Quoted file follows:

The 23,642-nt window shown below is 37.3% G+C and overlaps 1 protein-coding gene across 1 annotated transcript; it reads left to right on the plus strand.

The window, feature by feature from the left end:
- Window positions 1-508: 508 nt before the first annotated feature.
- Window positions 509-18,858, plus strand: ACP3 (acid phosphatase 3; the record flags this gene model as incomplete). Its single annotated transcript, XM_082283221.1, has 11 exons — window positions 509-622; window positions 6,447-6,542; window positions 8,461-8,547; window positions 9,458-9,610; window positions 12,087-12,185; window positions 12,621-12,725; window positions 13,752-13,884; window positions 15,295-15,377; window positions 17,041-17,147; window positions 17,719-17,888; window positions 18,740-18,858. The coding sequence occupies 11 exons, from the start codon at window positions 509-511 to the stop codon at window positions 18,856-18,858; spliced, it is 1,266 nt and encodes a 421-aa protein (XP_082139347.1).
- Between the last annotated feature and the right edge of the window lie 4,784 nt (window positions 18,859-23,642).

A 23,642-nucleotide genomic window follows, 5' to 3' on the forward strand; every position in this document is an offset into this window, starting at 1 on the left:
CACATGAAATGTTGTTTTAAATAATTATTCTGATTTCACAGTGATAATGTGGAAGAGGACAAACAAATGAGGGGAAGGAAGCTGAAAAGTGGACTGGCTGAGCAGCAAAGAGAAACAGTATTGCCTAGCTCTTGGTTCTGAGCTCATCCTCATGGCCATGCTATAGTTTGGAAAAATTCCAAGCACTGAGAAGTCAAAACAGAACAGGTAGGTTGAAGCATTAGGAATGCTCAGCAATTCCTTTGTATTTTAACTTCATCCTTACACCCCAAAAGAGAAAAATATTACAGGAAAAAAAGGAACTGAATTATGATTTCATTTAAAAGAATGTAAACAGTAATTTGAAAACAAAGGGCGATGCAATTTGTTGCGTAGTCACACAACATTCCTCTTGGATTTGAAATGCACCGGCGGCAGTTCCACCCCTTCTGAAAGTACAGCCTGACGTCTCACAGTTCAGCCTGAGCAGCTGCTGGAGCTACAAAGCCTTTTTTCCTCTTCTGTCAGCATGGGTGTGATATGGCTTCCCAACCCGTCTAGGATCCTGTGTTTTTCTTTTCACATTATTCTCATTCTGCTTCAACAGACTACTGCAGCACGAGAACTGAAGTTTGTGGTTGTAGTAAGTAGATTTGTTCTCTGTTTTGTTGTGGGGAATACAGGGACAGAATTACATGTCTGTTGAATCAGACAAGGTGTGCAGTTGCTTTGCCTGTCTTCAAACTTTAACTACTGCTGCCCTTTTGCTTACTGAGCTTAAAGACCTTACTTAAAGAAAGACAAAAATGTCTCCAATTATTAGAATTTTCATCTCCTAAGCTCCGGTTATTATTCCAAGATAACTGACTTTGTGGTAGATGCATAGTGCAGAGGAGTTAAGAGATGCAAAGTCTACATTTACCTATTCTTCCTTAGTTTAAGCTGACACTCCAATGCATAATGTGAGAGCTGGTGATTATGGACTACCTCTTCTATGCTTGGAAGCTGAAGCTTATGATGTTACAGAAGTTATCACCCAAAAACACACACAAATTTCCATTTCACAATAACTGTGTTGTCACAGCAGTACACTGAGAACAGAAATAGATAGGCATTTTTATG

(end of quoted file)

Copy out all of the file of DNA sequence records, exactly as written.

The 23,642-nt window shown below is 37.3% G+C and overlaps 1 protein-coding gene across 1 annotated transcript; it reads left to right on the plus strand.

The window, feature by feature from the left end:
- Window positions 1-508: 508 nt before the first annotated feature.
- Window positions 509-18,858, plus strand: ACP3 (acid phosphatase 3; the record flags this gene model as incomplete). Its single annotated transcript, XM_082283221.1, has 11 exons — window positions 509-622; window positions 6,447-6,542; window positions 8,461-8,547; window positions 9,458-9,610; window positions 12,087-12,185; window positions 12,621-12,725; window positions 13,752-13,884; window positions 15,295-15,377; window positions 17,041-17,147; window positions 17,719-17,888; window positions 18,740-18,858. The coding sequence occupies 11 exons, from the start codon at window positions 509-511 to the stop codon at window positions 18,856-18,858; spliced, it is 1,266 nt and encodes a 421-aa protein (XP_082139347.1).
- Between the last annotated feature and the right edge of the window lie 4,784 nt (window positions 18,859-23,642).

A 23,642-nucleotide genomic window follows, 5' to 3' on the forward strand; every position in this document is an offset into this window, starting at 1 on the left:
CACATGAAATGTTGTTTTAAATAATTATTCTGATTTCACAGTGATAATGTGGAAGAGGACAAACAAATGAGGGGAAGGAAGCTGAAAAGTGGACTGGCTGAGCAGCAAAGAGAAACAGTATTGCCTAGCTCTTGGTTCTGAGCTCATCCTCATGGCCATGCTATAGTTTGGAAAAATTCCAAGCACTGAGAAGTCAAAACAGAACAGGTAGGTTGAAGCATTAGGAATGCTCAGCAATTCCTTTGTATTTTAACTTCATCCTTACACCCCAAAAGAGAAAAATATTACAGGAAAAAAAGGAACTGAATTATGATTTCATTTAAAAGAATGTAAACAGTAATTTGAAAACAAAGGGCGATGCAATTTGTTGCGTAGTCACACAACATTCCTCTTGGATTTGAAATGCACCGGCGGCAGTTCCACCCCTTCTGAAAGTACAGCCTGACGTCTCACAGTTCAGCCTGAGCAGCTGCTGGAGCTACAAAGCCTTTTTTCCTCTTCTGTCAGCATGGGTGTGATATGGCTTCCCAACCCGTCTAGGATCCTGTGTTTTTCTTTTCACATTATTCTCATTCTGCTTCAACAGACTACTGCAGCACGAGAACTGAAGTTTGTGGTTGTAGTAAGTAGATTTGTTCTCTGTTTTGTTGTGGGGAATACAGGGACAGAATTACATGTCTGTTGAATCAGACAAGGTGTGCAGTTGCTTTGCCTGTCTTCAAACTTTAACTACTGCTGCCCTTTTGCTTACTGAGCTTAAAGACCTTACTTAAAGAAAGACAAAAATGTCTCCAATTATTAGAATTTTCATCTCCTAAGCTCCGGTTATTATTCCAAGATAACTGACTTTGTGGTAGATGCATAGTGCAGAGGAGTTAAGAGATGCAAAGTCTACATTTACCTATTCTTCCTTAGTTTAAGCTGACACTCCAATGCATAATGTGAGAGCTGGTGATTATGGACTACCTCTTCTATGCTTGGAAGCTGAAGCTTATGATGTTACAGAAGTTATCACCCAAAAACACACACAAATTTCCATTTCACAATAACTGTGTTGTCACAGCAGTACACTGAGAACAGAAATAGATAGGCATTTTTATG